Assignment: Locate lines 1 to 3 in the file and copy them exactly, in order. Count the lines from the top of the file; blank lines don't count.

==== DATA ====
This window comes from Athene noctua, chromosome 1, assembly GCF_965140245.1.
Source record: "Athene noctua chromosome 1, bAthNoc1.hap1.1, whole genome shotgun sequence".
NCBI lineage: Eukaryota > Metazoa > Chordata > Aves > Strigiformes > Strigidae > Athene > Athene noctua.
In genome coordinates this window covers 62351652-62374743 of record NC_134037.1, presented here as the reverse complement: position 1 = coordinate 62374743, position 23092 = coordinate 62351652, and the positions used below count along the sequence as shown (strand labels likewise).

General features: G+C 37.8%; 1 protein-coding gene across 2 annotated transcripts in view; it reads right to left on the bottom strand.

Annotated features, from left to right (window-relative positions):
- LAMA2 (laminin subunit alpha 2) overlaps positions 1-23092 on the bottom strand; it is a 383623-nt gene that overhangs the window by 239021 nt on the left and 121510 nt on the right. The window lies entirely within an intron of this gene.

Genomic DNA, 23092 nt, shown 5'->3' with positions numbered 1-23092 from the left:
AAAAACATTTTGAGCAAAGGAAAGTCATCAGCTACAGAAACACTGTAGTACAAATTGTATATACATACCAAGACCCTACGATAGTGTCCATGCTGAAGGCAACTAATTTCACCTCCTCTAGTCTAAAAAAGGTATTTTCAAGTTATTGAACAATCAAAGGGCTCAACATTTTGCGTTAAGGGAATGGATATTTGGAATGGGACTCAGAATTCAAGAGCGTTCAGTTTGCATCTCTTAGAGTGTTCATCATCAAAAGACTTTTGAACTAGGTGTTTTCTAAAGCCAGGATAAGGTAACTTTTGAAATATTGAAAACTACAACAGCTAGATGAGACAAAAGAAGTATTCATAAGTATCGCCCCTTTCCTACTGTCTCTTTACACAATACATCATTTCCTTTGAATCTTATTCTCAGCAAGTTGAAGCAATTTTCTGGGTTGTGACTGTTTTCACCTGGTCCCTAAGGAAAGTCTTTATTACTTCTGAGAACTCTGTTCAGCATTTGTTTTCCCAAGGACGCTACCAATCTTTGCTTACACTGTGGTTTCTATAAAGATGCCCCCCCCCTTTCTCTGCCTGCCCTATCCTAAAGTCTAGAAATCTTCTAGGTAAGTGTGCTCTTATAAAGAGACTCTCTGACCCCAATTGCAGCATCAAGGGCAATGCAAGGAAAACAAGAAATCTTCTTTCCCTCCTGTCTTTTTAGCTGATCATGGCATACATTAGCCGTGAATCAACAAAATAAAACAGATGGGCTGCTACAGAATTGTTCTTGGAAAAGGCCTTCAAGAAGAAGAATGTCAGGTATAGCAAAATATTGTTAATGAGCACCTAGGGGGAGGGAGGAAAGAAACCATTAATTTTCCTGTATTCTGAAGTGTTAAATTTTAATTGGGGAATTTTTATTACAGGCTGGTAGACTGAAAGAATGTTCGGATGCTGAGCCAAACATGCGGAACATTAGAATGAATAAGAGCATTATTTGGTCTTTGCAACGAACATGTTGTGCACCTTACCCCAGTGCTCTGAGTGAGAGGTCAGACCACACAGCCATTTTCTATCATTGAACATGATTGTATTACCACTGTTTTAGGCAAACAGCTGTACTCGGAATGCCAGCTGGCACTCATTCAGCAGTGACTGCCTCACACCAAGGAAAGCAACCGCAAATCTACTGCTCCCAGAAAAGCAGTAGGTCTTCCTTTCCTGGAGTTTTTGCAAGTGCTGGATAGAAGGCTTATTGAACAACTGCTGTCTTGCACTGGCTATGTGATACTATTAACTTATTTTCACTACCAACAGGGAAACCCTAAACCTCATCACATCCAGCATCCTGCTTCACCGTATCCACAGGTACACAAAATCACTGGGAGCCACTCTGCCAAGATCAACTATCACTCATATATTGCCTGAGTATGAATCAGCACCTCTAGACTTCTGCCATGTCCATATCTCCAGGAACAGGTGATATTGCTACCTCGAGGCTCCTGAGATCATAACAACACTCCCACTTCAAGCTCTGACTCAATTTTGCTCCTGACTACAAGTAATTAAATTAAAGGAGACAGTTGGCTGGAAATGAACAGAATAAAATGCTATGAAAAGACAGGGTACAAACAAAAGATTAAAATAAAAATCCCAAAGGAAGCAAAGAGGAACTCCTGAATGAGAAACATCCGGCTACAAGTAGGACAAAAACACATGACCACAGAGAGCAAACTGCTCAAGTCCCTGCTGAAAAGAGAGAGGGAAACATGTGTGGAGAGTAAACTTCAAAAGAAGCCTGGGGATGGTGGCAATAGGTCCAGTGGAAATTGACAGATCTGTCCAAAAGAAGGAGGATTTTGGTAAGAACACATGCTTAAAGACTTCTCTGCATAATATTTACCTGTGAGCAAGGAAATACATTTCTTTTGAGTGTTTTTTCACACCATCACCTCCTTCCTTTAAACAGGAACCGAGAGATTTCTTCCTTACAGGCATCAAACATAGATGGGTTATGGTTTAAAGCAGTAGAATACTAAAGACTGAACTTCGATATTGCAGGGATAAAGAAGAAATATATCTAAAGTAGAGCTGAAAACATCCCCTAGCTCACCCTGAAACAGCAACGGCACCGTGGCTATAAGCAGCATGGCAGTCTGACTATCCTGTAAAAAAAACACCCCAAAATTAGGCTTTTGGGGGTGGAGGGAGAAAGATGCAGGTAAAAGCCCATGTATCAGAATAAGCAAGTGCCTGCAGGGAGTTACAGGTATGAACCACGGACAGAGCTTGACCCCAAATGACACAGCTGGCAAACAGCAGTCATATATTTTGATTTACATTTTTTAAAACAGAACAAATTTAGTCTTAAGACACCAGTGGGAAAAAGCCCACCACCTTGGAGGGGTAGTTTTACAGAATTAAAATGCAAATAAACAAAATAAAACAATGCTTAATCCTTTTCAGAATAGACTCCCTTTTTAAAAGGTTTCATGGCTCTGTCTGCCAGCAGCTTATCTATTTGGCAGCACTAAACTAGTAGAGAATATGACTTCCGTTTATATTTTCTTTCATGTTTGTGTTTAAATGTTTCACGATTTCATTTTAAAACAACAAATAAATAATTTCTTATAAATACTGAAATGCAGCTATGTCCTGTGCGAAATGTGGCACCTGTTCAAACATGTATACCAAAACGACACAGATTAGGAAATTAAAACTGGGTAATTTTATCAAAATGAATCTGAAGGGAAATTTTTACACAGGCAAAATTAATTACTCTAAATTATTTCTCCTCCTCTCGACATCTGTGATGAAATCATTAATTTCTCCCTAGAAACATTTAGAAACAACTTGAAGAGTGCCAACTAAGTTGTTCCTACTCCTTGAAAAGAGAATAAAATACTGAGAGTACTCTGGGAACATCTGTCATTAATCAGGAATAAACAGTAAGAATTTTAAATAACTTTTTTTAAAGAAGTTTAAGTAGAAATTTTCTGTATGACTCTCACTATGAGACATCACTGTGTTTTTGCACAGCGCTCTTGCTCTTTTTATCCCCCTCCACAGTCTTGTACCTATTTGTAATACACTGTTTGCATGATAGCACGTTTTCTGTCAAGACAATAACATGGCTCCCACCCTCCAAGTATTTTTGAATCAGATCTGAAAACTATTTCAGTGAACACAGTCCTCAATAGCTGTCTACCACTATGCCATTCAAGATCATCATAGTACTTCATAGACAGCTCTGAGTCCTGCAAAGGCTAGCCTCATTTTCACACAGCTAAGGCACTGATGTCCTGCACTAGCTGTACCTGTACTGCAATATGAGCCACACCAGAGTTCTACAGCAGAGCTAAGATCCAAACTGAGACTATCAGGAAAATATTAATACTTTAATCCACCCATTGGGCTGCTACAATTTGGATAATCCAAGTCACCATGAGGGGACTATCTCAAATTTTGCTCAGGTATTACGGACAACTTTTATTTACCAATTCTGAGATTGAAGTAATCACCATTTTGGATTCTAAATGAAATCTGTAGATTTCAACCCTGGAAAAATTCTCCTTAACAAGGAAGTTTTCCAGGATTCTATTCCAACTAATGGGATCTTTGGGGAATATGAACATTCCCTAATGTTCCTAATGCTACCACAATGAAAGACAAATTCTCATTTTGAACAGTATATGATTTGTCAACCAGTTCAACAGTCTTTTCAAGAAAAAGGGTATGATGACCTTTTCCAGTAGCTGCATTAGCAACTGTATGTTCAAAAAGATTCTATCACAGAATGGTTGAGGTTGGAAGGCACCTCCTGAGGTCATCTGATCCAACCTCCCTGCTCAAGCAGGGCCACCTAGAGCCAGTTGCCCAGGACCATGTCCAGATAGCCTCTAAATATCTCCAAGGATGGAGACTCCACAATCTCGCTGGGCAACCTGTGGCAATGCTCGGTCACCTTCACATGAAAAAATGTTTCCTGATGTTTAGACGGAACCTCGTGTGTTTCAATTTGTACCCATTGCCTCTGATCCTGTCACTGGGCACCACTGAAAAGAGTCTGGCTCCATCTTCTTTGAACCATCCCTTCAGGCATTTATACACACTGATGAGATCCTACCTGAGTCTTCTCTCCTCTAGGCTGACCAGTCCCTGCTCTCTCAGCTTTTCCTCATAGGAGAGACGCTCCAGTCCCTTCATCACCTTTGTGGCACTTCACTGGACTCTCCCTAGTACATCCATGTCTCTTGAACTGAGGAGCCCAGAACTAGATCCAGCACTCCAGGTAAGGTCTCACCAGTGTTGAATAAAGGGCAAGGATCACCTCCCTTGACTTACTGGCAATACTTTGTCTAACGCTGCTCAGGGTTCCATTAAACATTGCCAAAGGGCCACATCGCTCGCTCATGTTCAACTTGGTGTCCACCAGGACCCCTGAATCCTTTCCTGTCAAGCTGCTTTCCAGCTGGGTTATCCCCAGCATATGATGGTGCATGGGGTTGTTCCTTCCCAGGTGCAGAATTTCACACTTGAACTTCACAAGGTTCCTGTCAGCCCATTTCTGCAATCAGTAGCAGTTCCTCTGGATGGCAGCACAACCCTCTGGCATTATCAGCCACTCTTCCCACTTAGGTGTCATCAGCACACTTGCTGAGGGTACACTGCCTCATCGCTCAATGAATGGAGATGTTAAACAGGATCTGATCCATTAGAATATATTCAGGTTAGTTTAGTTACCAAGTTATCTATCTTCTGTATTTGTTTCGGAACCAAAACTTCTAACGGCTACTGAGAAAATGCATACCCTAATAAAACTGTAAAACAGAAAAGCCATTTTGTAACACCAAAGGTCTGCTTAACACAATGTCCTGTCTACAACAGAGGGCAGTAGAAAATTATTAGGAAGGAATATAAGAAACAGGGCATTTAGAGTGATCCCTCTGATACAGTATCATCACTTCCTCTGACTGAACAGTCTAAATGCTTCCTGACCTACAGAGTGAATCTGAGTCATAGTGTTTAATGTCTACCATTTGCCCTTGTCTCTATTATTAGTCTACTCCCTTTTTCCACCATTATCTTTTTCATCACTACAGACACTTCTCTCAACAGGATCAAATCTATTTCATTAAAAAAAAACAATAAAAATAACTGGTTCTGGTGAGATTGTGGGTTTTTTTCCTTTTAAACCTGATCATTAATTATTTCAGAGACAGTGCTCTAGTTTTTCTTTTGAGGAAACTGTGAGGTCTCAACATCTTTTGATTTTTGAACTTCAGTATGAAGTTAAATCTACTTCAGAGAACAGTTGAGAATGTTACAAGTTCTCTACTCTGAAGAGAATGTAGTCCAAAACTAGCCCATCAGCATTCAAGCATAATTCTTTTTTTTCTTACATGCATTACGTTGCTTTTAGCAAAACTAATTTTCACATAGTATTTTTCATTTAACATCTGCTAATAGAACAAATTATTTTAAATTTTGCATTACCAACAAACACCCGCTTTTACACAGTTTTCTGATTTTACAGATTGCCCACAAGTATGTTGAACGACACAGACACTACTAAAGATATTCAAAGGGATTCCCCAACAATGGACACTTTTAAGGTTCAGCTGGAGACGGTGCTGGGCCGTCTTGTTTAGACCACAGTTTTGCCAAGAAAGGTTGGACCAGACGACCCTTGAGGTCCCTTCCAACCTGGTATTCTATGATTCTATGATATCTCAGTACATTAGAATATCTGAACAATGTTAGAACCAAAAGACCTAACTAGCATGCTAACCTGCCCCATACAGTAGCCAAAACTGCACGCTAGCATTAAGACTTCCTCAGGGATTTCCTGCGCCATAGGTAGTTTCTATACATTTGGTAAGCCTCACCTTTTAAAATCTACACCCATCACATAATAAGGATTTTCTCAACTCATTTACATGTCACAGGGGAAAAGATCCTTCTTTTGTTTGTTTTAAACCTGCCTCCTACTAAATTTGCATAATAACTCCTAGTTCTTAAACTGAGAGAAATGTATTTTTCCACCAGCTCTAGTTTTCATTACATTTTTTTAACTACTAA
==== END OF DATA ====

This window comes from Athene noctua, chromosome 1, assembly GCF_965140245.1.
Source record: "Athene noctua chromosome 1, bAthNoc1.hap1.1, whole genome shotgun sequence".
NCBI lineage: Eukaryota > Metazoa > Chordata > Aves > Strigiformes > Strigidae > Athene > Athene noctua.